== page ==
Who's the worst boss in the US?
A new report takes Dish Network's founder and chairman Charles Ergen to task for treatment of the company's employees.
Bad bosses aren't uncommon, but according to one report there's one that stands a head above (or should it be below?) the rest of America's managers: Dish Network (DISH) Chairman Charles Ergen.
Ergen, with an estimated net worth of $9 billion, doesn't allow its employees to have company credit cards -- and for many years would deduct money from an employee's paycheck if they tipped more than 15%, according to Bloomberg Businessweek.
Expecting workers at their desks no later than 9 a.m., Dish previously used identification badges for entry to its headquarters. But after noting that some workers were asking colleagues to "badge-in" for them, Ergen reportedly had the company switch over to fingerprint scanners.
"Multiple ex-employees say it’s not uncommon to see Ergen publicly berate an executive for scanning in a few minutes late," the article notes, "even if that executive had spent the previous 12 hours at home working through the night."
Ergen isn't warm and fuzzy to Wall Street, either. Sanford C. Bernstein analyst Craig Moffett tells Businessweek that when he first started in his job, he asked to fly to Denver to meet with Dish's management. Dish responded, "We’re too busy creating value around here to sit down and talk about it. Thanks but no thanks.”
Despite his critics, Ergen's focus appears to have helped the company's bottom line: Dish has beaten estimates for five out of the last eight quarters, and its stock jumped 27% last year.
A spokesman for Dish told the New York Post, "It is a challenging place to work." He added that Dish is a "cost-conscious company", where executives are required to share hotel rooms when they travel.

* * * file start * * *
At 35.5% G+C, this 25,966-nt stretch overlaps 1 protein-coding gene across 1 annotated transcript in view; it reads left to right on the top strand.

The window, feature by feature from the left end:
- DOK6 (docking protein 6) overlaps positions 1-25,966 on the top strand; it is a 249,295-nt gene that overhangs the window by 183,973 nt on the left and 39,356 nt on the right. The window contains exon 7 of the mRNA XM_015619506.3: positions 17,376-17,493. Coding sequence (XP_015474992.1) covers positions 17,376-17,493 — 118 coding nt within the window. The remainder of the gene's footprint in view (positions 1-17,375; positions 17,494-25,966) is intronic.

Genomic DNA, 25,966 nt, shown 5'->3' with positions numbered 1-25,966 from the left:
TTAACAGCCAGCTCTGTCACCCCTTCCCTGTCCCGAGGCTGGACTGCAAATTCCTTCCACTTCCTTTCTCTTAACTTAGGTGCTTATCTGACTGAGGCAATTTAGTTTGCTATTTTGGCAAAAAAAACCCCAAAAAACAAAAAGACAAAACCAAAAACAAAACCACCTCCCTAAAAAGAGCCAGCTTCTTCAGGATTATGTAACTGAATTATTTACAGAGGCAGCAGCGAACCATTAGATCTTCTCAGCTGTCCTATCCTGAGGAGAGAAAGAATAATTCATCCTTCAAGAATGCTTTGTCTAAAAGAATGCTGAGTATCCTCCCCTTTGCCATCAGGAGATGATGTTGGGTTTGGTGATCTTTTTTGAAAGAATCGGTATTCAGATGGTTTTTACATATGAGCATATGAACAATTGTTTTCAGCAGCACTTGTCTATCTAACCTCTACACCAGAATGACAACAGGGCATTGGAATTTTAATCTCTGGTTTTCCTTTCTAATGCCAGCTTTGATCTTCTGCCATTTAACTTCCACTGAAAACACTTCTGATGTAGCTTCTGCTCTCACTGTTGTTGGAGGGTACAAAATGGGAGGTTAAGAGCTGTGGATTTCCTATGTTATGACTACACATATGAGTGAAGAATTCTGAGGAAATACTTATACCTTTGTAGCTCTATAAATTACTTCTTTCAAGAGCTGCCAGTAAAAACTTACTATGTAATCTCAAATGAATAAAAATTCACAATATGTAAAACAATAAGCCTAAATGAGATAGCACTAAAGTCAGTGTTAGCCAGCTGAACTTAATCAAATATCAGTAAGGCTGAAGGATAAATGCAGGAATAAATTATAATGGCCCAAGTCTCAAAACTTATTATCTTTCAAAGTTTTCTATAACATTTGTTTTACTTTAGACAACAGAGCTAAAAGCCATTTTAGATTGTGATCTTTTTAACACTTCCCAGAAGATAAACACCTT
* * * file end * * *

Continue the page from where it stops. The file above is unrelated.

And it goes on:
Since Ergen stepped down as chief executive, the company has relaxed some policies: for instance, it's now acceptable to leave a 17% tip without getting your paycheck dinged.
On employment site Glassdoor.com, Dish receives only 2.2 stars out of 5, based on roughly 600 reviews from employees. That means its workers are "dissatisfied." But one recent reviewer, who awarded Dish just one star, wrote, "Joe Clayton (CEO) put us up to upgrading our score."
A Dish spokesman tells MSN Money Now that Clayton has encouraged employees to read the Businessweek article and add reviews to the employment site. According to an excerpt from the memo, Clayton wrote, "If you are happy here at DISH, and believe the company is moving in the right direction, log on to glassdoor.com (here) and provide feedback."
The spokesman adds, "It's Joe's regular practice to solicit direct feedback -- good and bad -- from employees so we can improve the business. This is an effort we take very seriously."
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Just for comparison sake, M&M Mars requires an employee to "swipe in" when starting their work day. The difference is that Mars rewards their employees for being on time, paying them a 10% punctuality bonus.
Of course, if you are late more than three times, you are given fair warning to straighten up your act.
It must be a disease of the satellite companies and cable companies to treat customers the way they do, I can't imagine having to work for them. Money grubbing bastards, all of them.
Nice job on beating the estimates for 5 of the last 8 quarters, but good luck sustaining any long term success. You can only save yourself to profitability for so long before you run out of areas to tighten your belt.
I`ve had worse bosses than that.That`s why I went into business.I started out running
things on a shoestring.Soon I`ll have 79 employees.I give loyalty and get loyalty.
As an executive for many years now, i have found that you can get the same or even better results by being NICE. You don't have to berate a person, especially in front of others.
This JERK must be on a power trip without his ego in tact. Have seen plenty like him before. Isn't that right Gunner C??
Try being respectful Ergen. You just might see even better outcomes.
The article really misses the boat as there have been dozens of crazy things involving this company over the years
We have no choice but to subscribe to Dish but it is really a scumbag company, although it is in almost a dead-heat race with Direct.
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While incompetent bosses like Michael Scott and Andy Bernard typically can’t survive in the workplace, office romances are a very real part of corporate culture.
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